Christian, a straight-A student and athlete, said he learned the money was fake when the cashier marked the bill with a counterfeit pen.
“I was confused on how the money was counterfeit and how my parents received it,” he said.
Christian said as much when he was sent to an assistant principal’s office.
"They said, 'You possessed it, so you're going to have to pay for it,'" he said.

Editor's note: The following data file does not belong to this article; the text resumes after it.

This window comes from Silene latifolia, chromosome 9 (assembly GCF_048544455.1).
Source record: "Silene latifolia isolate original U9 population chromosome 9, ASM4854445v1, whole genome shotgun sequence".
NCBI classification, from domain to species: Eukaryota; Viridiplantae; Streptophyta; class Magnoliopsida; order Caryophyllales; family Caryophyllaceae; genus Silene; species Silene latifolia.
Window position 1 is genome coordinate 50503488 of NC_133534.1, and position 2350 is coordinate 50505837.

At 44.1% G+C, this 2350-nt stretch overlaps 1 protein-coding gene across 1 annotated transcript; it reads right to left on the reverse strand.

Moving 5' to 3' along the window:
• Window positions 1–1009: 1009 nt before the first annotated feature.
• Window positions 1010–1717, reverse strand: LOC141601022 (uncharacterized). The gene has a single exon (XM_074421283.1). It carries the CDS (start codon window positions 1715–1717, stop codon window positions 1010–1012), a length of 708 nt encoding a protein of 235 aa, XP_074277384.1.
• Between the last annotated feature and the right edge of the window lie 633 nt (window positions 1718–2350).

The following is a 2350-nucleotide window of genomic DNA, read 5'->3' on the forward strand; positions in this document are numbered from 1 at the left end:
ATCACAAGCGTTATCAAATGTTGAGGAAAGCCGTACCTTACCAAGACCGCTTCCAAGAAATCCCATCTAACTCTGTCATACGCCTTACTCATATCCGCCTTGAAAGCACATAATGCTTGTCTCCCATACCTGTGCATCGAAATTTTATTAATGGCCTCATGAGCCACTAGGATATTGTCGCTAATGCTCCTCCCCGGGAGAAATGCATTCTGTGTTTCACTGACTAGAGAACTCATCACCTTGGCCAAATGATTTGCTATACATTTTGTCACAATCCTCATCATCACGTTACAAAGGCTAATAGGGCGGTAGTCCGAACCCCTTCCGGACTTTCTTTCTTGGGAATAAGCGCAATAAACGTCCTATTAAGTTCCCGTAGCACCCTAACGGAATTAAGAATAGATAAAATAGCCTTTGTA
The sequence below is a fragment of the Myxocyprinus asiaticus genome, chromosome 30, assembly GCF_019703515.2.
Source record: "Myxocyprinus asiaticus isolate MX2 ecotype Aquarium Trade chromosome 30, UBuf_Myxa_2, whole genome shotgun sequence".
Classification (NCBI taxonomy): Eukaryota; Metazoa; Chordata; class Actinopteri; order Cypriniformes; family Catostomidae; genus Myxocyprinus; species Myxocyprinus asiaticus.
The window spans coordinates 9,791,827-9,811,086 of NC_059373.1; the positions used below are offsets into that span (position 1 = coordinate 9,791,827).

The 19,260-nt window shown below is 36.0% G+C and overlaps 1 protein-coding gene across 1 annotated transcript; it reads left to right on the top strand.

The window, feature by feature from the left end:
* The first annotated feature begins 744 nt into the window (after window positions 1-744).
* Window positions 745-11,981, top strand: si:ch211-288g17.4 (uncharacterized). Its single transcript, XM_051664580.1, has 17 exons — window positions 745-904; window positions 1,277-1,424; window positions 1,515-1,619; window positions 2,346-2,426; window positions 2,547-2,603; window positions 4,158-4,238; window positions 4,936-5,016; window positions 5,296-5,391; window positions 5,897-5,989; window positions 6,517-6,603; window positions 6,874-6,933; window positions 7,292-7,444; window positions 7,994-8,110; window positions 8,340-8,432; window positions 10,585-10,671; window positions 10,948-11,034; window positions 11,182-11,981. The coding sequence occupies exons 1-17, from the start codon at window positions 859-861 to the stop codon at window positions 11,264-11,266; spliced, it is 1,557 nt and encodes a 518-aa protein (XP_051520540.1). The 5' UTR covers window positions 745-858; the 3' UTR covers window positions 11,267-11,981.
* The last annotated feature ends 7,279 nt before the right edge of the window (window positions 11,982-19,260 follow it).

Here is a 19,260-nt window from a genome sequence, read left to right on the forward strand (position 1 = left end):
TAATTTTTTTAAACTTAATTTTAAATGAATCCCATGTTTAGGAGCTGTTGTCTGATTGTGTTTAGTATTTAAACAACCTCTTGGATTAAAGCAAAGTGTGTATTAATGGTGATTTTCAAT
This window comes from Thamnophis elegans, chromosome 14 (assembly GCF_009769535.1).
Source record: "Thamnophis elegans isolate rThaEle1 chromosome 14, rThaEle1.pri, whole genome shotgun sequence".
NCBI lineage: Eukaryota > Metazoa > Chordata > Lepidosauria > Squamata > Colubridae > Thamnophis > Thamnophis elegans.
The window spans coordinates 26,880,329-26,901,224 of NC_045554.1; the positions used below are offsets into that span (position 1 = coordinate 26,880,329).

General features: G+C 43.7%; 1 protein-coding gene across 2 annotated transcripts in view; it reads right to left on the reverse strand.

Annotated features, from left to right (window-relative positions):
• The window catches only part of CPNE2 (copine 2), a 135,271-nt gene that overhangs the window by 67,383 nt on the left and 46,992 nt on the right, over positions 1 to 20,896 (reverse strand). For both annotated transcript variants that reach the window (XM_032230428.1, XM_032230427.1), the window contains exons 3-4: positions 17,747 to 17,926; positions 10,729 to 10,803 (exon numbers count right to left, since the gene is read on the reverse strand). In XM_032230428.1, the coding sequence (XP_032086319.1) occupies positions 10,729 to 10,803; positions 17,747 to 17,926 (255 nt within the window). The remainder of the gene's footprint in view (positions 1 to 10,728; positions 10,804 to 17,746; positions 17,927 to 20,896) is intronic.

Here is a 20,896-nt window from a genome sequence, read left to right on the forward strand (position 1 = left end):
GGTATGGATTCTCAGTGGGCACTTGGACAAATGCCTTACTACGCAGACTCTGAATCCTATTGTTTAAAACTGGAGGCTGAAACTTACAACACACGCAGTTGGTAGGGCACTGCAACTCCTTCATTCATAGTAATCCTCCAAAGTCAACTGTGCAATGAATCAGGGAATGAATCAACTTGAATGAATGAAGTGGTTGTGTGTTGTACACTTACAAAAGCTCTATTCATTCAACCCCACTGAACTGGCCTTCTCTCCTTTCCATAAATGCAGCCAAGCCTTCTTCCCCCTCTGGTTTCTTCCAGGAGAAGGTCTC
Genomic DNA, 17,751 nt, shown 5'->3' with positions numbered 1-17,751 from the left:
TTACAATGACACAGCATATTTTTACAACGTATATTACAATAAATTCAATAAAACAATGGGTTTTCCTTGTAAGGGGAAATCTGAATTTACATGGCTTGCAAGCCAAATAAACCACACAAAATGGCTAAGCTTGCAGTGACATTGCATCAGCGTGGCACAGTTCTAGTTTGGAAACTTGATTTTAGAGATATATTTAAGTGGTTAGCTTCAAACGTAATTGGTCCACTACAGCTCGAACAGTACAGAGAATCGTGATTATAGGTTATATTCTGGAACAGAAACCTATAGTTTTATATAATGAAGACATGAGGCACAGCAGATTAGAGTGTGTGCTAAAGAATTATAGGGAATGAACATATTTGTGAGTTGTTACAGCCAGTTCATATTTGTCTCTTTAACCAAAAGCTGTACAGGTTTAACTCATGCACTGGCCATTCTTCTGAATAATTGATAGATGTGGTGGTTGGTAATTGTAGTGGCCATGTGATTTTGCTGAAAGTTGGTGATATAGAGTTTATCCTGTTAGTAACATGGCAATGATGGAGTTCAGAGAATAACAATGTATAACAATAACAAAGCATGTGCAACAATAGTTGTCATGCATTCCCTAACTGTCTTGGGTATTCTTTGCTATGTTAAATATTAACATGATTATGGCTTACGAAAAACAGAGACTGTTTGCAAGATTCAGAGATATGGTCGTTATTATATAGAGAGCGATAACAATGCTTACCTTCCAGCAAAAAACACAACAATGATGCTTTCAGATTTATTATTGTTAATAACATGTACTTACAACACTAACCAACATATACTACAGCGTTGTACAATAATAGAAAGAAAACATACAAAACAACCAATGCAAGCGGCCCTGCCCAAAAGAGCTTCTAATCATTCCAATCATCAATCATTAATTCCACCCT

The payment? In-school suspension.
His parents filed a police report about unknowingly receiving the counterfeit bill. They thought that would convince school officials to reverse their decision. It did not. The code of conduct prohibits possession of counterfeit currency, regardless of the circumstance. At a disciplinary hearing Wednesday, a panel upheld the suspension.
"The whole process,” Christian said, “has been unfair.”
His parents said they will appeal their son's punishment.